ALISTAIR GIBSON: How about a big red with your sizzling ribeye steak?

Exquisite Collection Malbec 2017, Uco Valley
Exquisite Collection Malbec 2017, Uco Valley
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I hesitate to write the first sentence of this week’s wine column but it really does seem as if we are having a fabulous summer – cue the heavens opening now!

I lived in South Africa for a few years and one of the things that still gives me the most pleasure in life is standing outside on a warm evening with the barbecue (or braai as it is called there) lit, good company and a glass of wine in my hand.

Clos de Los siete 2014, Uco Valley

Clos de Los siete 2014, Uco Valley

Well we certainly seem to have the weather currently, but what to drink with your barbecue?

A general rule of thumb for me is that the wines – and of course there are always exceptions to every rule – must be able to compete with the smoky, charred, spicy flavours that are more often than not associated with barbecued foods.

Whites and rosés obviously have their place and indeed can work as more than aperitifs, depending on what you are cooking. But this week some thoughts on reds.

Malbec is an obvious port of call, especially if you are cooking beef or burgers over the coals.

Running with Bulls Tempranillo 2014, South Australia

Running with Bulls Tempranillo 2014, South Australia

Exquisite Collection Malbec 2017, Uco Valley (Aldi £5.99) is first and foremost really good value and delivers everything you could ask for this at this price level.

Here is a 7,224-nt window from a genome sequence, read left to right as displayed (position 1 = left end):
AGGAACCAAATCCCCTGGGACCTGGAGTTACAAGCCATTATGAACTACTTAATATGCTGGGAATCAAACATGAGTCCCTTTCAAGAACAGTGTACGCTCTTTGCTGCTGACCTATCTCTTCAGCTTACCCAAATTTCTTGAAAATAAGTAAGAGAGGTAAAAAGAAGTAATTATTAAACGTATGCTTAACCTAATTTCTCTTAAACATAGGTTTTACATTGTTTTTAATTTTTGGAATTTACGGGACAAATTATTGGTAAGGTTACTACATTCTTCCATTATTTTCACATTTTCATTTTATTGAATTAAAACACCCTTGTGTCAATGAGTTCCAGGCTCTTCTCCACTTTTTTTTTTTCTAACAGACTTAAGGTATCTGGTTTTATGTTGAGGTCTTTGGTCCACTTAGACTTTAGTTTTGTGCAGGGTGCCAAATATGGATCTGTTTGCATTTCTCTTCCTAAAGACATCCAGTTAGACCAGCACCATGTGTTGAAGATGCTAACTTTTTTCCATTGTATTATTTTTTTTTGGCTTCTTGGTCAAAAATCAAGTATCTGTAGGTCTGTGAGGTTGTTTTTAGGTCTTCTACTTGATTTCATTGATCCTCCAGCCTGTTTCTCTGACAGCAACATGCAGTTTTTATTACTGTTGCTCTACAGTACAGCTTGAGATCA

The nose has plenty of red plum and violets plus a touch of spice, the palate has some more dark fruit and maybe a little mocha. While it doesn’t have the longest of finishes it never becomes over-ripe or jammy and would more than happily work with beef burgers with a spicy relish.

Clos de Los Siete 2014, Uco Valley (Sainsbury’s £16 Waitrose, Ocado £16.30) is altogether a different beast. Made by Frenchman Michel Rolland, it is a blend of malbec with the addition of a little merlot, cabernet sauvignon, syrah, cabernet franc and petit verdot and is very modern in style.

In the glass the colour is almost impenetrable, the bouquet is very bold with dark fruits, chocolate, coffee spice and vanilla, on the palate the fruit coats your mouth before a long, ripe finish.

This is a fairly massive wine – it comes in at 14.5 per cent – and there is no doubt it will be a crowd-pleaser for those who like this sort of style. And it will certainly match up to barbecued ribeye steak.

Tempranillo is another good barbecue performer but rather than heading for Spain, how about something a little different from Australia?

Running with Bulls Tempranillo 2014, South Australia (Co-op £7.99) takes its name from the famous bull run in Pamplona.

It should be noted at this point that there is another version of this wine which is oaked and from the more specific region of Barossa, available from independent wine merchants, a step up in quality and more expensive.

This is unoaked and has lovely notes of red fruits including cherry, liquorice and some nice earthy notes, followed by a juicy palate with some more red fruits and some dried herbs.

It would work well with lamb or a Spanish-influenced pork dish.